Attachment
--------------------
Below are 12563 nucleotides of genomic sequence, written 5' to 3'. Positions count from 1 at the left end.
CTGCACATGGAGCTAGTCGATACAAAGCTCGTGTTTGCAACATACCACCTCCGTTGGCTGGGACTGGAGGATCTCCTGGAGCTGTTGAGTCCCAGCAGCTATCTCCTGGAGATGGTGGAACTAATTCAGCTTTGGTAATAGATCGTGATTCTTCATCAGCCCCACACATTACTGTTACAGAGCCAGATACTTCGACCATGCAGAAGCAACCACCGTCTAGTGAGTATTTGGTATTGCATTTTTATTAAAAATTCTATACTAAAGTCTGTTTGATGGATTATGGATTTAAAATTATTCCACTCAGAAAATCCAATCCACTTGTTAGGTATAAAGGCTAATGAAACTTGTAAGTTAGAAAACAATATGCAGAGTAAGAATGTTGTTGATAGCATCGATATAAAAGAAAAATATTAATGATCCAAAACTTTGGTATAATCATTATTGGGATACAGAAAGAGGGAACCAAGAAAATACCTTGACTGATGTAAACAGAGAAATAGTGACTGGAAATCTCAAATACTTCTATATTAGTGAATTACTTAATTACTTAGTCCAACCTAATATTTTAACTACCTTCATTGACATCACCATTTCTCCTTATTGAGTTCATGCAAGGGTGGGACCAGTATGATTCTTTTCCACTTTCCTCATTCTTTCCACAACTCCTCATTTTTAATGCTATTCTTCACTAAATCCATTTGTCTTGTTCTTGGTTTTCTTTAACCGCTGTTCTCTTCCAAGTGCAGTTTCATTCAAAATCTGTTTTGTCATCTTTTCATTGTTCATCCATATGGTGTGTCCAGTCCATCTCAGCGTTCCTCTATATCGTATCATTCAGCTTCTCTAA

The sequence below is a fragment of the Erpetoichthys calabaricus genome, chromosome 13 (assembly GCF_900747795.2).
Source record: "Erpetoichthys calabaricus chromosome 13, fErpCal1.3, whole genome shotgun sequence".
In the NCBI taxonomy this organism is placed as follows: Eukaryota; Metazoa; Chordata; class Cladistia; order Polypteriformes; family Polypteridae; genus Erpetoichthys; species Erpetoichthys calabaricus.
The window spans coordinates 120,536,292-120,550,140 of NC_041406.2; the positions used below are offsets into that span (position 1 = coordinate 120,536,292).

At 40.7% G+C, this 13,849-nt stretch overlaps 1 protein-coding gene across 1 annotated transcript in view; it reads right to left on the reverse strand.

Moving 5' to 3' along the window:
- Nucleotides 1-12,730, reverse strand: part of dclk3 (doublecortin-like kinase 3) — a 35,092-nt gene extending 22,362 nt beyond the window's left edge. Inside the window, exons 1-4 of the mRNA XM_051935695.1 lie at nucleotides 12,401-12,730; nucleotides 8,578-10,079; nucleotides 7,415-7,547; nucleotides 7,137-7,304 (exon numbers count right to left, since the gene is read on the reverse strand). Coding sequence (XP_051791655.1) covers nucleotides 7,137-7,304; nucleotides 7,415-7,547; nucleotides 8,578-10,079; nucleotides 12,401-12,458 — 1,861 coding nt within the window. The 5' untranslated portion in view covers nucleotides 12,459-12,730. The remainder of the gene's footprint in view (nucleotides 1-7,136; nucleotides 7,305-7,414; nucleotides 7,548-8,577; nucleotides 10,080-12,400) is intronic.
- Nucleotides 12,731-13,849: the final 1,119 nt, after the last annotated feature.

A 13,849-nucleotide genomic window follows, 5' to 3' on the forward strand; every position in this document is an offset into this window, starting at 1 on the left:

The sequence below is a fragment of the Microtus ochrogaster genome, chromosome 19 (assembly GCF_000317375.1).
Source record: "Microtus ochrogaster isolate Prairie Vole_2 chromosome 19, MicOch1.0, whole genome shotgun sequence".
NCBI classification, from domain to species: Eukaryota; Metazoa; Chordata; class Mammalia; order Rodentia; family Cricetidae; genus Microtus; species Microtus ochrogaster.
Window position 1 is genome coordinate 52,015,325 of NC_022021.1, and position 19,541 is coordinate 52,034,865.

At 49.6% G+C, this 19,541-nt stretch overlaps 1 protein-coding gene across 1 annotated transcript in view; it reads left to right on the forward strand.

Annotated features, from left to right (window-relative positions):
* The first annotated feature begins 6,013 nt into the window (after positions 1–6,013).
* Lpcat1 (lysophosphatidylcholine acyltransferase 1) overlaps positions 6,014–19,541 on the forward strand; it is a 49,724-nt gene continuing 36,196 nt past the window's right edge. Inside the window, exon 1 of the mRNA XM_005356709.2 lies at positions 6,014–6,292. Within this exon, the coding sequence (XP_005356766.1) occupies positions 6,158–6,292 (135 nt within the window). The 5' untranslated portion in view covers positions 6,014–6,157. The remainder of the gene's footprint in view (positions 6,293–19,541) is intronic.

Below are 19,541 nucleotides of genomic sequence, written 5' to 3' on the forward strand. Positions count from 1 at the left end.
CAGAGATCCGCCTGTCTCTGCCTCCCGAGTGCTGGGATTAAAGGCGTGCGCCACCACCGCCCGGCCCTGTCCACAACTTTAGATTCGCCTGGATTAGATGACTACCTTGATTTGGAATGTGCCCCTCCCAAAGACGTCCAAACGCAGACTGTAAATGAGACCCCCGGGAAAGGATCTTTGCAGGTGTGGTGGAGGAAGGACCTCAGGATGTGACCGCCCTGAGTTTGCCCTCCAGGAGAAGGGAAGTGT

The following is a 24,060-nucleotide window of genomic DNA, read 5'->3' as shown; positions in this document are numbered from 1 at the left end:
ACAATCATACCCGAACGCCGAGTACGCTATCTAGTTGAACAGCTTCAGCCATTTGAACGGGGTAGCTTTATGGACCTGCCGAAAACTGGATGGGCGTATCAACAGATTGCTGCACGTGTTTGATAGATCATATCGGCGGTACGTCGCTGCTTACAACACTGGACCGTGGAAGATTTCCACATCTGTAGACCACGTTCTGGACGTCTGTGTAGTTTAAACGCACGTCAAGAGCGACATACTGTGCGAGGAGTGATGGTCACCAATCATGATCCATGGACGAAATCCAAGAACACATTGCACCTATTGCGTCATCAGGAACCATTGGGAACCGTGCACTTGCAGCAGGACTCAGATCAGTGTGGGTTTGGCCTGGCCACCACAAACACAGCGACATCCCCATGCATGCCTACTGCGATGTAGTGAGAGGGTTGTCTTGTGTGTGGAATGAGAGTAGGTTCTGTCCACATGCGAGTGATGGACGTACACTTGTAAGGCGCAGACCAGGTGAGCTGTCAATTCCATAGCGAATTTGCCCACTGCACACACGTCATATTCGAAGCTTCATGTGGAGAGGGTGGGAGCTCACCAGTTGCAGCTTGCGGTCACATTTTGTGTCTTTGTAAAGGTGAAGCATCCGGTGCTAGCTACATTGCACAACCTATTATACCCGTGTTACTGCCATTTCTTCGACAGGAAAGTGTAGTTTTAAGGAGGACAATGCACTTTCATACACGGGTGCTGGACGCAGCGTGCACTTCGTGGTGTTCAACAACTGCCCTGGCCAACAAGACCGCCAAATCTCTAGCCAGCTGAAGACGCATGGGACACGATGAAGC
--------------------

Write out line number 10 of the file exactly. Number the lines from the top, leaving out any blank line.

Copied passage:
- Nucleotides 12,731-13,849: the final 1,119 nt, after the last annotated feature.